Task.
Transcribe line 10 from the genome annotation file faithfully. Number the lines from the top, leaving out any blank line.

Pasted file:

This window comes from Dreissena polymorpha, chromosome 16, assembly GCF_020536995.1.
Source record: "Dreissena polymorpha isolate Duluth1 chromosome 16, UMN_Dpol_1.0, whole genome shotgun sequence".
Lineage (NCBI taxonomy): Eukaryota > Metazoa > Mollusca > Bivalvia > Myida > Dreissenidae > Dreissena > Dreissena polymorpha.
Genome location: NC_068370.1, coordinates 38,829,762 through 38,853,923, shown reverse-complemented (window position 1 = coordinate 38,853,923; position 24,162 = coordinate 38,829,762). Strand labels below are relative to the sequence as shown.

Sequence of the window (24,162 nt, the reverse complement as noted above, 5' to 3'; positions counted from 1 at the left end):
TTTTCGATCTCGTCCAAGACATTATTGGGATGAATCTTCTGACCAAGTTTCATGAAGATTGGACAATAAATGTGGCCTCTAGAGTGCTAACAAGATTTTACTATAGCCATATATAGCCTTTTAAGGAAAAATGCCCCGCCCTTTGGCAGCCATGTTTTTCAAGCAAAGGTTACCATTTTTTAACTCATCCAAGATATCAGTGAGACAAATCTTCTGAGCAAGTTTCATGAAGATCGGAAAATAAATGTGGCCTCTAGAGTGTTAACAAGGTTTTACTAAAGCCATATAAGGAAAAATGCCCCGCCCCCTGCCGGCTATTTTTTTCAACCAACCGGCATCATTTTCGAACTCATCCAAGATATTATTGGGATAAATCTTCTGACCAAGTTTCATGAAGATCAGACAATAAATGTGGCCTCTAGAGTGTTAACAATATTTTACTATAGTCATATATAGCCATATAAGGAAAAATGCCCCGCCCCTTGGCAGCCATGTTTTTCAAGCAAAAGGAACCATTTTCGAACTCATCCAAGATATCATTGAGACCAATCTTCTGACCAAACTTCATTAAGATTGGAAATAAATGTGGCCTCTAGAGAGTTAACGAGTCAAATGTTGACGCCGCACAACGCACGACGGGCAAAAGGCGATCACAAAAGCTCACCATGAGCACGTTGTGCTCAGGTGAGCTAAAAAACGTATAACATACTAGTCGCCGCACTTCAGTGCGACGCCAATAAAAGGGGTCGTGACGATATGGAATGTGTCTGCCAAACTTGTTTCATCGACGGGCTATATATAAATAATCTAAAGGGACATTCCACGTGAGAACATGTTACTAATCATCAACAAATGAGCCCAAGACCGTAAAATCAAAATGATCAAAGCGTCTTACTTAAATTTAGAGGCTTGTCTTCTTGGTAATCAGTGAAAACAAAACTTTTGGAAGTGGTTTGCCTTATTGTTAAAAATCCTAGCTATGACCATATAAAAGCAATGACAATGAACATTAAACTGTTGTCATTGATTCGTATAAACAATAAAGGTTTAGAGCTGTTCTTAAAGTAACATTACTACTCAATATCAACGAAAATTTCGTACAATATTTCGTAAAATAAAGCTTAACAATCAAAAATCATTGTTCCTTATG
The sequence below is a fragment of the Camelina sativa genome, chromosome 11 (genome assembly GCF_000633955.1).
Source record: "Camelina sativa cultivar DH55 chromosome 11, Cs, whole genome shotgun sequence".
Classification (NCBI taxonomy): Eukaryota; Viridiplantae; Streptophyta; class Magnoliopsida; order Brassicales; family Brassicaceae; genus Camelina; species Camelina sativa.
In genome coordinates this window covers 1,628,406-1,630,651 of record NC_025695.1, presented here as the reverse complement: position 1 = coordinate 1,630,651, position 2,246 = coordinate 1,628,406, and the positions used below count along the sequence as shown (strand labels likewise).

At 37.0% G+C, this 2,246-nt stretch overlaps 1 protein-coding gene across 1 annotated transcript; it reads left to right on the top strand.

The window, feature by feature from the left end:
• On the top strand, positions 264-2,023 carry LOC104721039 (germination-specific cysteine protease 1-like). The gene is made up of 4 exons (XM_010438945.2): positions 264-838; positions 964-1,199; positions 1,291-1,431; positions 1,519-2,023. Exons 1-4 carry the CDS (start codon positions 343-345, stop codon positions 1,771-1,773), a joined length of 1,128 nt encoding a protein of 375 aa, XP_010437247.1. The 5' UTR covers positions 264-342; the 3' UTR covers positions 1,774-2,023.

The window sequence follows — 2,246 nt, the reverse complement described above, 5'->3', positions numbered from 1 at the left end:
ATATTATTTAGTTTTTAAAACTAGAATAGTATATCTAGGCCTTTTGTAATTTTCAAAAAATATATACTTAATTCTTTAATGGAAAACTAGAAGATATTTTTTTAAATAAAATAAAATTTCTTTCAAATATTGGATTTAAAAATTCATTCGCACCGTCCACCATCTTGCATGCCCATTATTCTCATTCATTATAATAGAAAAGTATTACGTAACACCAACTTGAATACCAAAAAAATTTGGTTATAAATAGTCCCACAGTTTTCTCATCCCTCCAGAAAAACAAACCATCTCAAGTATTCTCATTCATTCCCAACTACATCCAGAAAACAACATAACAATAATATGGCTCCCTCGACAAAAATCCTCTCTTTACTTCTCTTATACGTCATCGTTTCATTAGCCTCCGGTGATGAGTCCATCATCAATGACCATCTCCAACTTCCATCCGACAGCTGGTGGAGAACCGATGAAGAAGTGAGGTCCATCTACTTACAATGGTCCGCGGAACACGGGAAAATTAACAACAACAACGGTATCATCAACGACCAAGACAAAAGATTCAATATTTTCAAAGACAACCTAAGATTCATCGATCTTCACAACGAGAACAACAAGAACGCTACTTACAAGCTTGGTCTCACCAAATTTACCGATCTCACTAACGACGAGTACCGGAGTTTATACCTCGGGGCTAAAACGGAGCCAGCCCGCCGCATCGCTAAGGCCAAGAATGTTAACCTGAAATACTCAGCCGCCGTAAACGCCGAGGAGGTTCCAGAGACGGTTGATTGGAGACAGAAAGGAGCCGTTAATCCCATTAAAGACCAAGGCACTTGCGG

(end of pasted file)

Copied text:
In genome coordinates this window covers 1,628,406-1,630,651 of record NC_025695.1, presented here as the reverse complement: position 1 = coordinate 1,630,651, position 2,246 = coordinate 1,628,406, and the positions used below count along the sequence as shown (strand labels likewise).